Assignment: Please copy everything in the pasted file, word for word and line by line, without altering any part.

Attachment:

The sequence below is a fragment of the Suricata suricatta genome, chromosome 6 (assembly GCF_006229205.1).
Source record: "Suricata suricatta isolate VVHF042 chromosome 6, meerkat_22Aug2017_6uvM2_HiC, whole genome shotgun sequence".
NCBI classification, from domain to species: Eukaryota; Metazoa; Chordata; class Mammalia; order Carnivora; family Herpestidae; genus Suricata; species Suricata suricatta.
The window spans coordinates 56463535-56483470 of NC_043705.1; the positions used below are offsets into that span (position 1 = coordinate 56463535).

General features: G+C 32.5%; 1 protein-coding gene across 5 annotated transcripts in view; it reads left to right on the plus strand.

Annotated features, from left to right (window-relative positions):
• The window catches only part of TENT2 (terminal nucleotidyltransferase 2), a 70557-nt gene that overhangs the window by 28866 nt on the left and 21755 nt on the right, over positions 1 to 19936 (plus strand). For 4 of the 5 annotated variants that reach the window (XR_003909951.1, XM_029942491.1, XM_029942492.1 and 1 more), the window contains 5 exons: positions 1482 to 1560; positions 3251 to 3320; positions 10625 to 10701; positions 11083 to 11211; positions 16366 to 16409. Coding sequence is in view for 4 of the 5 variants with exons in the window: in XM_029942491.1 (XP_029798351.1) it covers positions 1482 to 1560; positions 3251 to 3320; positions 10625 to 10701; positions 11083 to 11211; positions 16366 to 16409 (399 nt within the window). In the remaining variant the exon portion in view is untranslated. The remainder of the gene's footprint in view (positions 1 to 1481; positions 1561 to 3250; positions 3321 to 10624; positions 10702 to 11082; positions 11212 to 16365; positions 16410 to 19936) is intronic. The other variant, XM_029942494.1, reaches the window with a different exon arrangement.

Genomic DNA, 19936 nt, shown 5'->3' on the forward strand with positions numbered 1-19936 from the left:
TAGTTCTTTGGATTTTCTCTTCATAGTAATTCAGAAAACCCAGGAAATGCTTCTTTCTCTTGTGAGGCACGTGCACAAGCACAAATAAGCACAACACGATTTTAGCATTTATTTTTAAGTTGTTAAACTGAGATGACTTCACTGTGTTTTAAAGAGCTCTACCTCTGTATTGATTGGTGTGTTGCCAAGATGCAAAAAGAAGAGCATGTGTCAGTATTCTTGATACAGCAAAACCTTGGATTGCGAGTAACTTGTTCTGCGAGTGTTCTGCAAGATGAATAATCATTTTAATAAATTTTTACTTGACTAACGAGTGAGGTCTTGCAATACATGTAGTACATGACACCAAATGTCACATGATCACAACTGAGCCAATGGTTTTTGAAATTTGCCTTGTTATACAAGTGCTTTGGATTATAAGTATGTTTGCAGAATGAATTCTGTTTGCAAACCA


The sequence below is a fragment of the Suricata suricatta genome, chromosome 6 (assembly GCF_006229205.1).
Source record: "Suricata suricatta isolate VVHF042 chromosome 6, meerkat_22Aug2017_6uvM2_HiC, whole genome shotgun sequence".
NCBI classification, from domain to species: Eukaryota; Metazoa; Chordata; class Mammalia; order Carnivora; family Herpestidae; genus Suricata; species Suricata suricatta.
The window spans coordinates 56463535-56483470 of NC_043705.1; the positions used below are offsets into that span (position 1 = coordinate 56463535).

General features: G+C 32.5%; 1 protein-coding gene across 5 annotated transcripts in view; it reads left to right on the plus strand.

Annotated features, from left to right (window-relative positions):
• The window catches only part of TENT2 (terminal nucleotidyltransferase 2), a 70557-nt gene that overhangs the window by 28866 nt on the left and 21755 nt on the right, over positions 1 to 19936 (plus strand). For 4 of the 5 annotated variants that reach the window (XR_003909951.1, XM_029942491.1, XM_029942492.1 and 1 more), the window contains 5 exons: positions 1482 to 1560; positions 3251 to 3320; positions 10625 to 10701; positions 11083 to 11211; positions 16366 to 16409. Coding sequence is in view for 4 of the 5 variants with exons in the window: in XM_029942491.1 (XP_029798351.1) it covers positions 1482 to 1560; positions 3251 to 3320; positions 10625 to 10701; positions 11083 to 11211; positions 16366 to 16409 (399 nt within the window). In the remaining variant the exon portion in view is untranslated. The remainder of the gene's footprint in view (positions 1 to 1481; positions 1561 to 3250; positions 3321 to 10624; positions 10702 to 11082; positions 11212 to 16365; positions 16410 to 19936) is intronic. The other variant, XM_029942494.1, reaches the window with a different exon arrangement.

Genomic DNA, 19936 nt, shown 5'->3' on the forward strand with positions numbered 1-19936 from the left:
TAGTTCTTTGGATTTTCTCTTCATAGTAATTCAGAAAACCCAGGAAATGCTTCTTTCTCTTGTGAGGCACGTGCACAAGCACAAATAAGCACAACACGATTTTAGCATTTATTTTTAAGTTGTTAAACTGAGATGACTTCACTGTGTTTTAAAGAGCTCTACCTCTGTATTGATTGGTGTGTTGCCAAGATGCAAAAAGAAGAGCATGTGTCAGTATTCTTGATACAGCAAAACCTTGGATTGCGAGTAACTTGTTCTGCGAGTGTTCTGCAAGATGAATAATCATTTTAATAAATTTTTACTTGACTAACGAGTGAGGTCTTGCAATACATGTAGTACATGACACCAAATGTCACATGATCACAACTGAGCCAATGGTTTTTGAAATTTGCCTTGTTATACAAGTGCTTTGGATTATAAGTATGTTTGCAGAATGAATTCTGTTTGCAAACCA